Liability of the banker in case of wrongful dishonor of cheque
The person who performs the banking activities such as accepting of deposits, lending money, withdrawing facilities, exchanging of money is known as a banker. In other words, the person who directly related to the banking business is called banker. Banker manages all the activities of a bank.
A banker has the statutory obligation to honor his customer’s cheques unless there are valid reasons for refusing payment of the same. In case, he dishonors a cheque, intentionally or by mistake, he is liable to compensate the customer for the loss suffered by him. According, to section 31 of the negotiable instruments act 1881 the banker is liable to compensate the drawer for any loss and damage caused by a default on his part in dishonoring the cheques without sufficient reason. The word loss and damage include:
- The monetary loss suffered by the customers.
- The loss of credit or reputation in the market.
Assessment of loss or damages:
The loss or damage suffered by the customer as a result of dishonoring his cheques by the banker can be assessed in the following ways;
(1) The monetary loss; first is the monetary loss suffered by the customer for dishonoring cheque by the banker. It is the actual loss due to the dishonor of a cheque.
(2) The loss of credit or reputation: Reputation or credit is a foundation of trading business. If the customer lost his credit or reputation, it may result from a loss of a profitable contract or business.
Risks of unwarranted and unjustifiable disclosure:
If a banker discloses information unjustifiable, he shall be liable to his customer and the third party as follows:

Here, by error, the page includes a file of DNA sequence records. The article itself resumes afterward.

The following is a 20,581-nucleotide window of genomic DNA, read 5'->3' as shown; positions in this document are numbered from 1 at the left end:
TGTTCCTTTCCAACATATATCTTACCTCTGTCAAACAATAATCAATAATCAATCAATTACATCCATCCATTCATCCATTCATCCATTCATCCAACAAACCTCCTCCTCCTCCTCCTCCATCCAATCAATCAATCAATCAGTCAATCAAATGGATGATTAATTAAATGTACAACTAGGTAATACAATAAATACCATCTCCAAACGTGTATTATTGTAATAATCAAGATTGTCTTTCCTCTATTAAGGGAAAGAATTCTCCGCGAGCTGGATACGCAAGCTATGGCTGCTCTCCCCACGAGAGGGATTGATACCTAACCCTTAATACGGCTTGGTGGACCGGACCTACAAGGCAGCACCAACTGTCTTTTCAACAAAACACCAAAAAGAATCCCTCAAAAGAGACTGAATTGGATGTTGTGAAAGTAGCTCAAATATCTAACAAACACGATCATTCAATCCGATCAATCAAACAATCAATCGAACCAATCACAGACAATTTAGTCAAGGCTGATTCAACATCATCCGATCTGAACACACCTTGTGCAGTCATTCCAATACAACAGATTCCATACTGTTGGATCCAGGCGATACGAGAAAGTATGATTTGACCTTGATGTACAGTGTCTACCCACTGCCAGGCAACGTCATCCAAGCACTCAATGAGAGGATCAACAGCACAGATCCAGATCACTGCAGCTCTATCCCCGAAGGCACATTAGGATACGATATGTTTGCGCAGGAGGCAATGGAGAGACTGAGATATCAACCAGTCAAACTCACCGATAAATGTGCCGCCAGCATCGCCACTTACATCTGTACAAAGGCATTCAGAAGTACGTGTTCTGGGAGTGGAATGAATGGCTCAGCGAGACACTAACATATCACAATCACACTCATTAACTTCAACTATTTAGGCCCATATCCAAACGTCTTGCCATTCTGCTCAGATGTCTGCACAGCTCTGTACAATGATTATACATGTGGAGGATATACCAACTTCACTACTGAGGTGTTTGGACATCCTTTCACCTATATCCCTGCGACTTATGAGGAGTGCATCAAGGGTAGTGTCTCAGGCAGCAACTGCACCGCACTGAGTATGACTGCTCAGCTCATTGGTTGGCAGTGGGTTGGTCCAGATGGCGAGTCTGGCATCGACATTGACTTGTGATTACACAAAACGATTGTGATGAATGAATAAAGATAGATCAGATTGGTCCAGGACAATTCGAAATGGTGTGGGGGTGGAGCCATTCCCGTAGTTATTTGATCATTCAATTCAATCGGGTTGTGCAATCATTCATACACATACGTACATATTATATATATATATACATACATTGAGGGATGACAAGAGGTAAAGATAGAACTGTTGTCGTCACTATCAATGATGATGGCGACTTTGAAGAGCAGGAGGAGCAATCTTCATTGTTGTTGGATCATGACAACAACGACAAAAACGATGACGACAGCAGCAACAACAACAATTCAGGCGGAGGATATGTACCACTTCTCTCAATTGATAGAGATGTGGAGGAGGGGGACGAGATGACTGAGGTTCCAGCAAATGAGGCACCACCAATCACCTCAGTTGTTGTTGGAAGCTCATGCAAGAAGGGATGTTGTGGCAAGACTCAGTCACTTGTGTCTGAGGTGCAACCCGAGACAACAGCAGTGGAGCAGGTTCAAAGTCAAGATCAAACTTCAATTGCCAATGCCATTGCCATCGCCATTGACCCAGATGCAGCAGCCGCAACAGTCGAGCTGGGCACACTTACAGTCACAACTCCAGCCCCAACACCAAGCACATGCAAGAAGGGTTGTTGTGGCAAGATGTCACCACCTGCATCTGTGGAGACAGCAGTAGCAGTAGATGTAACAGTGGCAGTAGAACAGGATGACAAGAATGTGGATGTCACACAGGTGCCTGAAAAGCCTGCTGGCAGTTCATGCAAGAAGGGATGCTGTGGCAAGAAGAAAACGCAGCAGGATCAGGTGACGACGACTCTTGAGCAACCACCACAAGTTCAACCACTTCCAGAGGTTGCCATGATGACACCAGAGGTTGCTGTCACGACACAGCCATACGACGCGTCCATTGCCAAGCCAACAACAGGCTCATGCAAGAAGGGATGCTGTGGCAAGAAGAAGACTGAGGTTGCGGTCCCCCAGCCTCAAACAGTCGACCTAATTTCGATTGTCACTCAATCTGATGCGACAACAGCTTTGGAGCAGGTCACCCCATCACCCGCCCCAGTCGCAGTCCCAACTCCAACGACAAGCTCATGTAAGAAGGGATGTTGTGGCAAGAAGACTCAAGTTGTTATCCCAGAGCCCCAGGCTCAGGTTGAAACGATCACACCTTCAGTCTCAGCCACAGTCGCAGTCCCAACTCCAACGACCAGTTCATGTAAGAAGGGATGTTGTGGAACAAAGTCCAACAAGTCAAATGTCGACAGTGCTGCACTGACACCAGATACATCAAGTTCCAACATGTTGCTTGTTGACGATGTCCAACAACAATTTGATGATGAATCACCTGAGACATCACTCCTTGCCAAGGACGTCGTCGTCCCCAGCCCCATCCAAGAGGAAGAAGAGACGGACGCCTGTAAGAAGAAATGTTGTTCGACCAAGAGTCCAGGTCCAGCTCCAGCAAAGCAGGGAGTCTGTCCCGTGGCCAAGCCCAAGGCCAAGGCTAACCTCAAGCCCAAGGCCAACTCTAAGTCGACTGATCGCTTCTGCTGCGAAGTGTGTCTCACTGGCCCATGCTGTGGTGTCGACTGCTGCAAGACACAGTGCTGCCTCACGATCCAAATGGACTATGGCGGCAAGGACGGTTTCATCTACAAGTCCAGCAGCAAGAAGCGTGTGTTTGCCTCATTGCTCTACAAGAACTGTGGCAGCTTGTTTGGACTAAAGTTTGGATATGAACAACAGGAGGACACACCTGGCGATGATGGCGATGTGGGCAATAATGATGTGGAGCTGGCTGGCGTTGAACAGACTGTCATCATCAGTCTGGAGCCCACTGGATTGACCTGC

Liability to the customer: the customer may be the banker for the damages suffered by him as a result of such disclosure. A substantial amount may be charged if the customer suffered material damage.
Liability to the third party: the banker is, responsible to the third parties also to whom such information is given if the banker furnishes such information as the knowledge that it is false. Or such party relies on the information and suffers losses.
Banker rights: The rights of a banker that the banker can enjoy are as follows:
Rights of general lien: one of the important rights of a banker is the right of general lien. Lien means the right of the creditor to retain the goods or securities own by debtor until the debt due from him is repaid. There are some exceptional cases in which the right of general lien is not applicable. These are:
- Safe custody deposit,
- Documents deposited for a special purpose,
- Security held in trust.
The right of the set off: A banker posses the right of set-off which enables him to combine two accounts in the name of the same customer and to adjust the debit balance in one account with the credit balance in the other.
(3) Banker’s right of appropriation: if the customer has more than one account or he has • taken more than one loan from the banker, the banker has the right to appropriation these loans by the accounts.
(4) Right to charge interest, incidental charges: as a creditor, a banker has the implied right to charge interest on the loans granted to the customer. In the same way, incidental charges like service charges, processing fees, appraisal charges, panel charges may be imposed by the banker to the customer.
(5) Period of limitation: Deposit is repayable on a term and made by the customer but the period limitation for the refund of bank deposit is three years with effect from the date a customer made a demand for his money.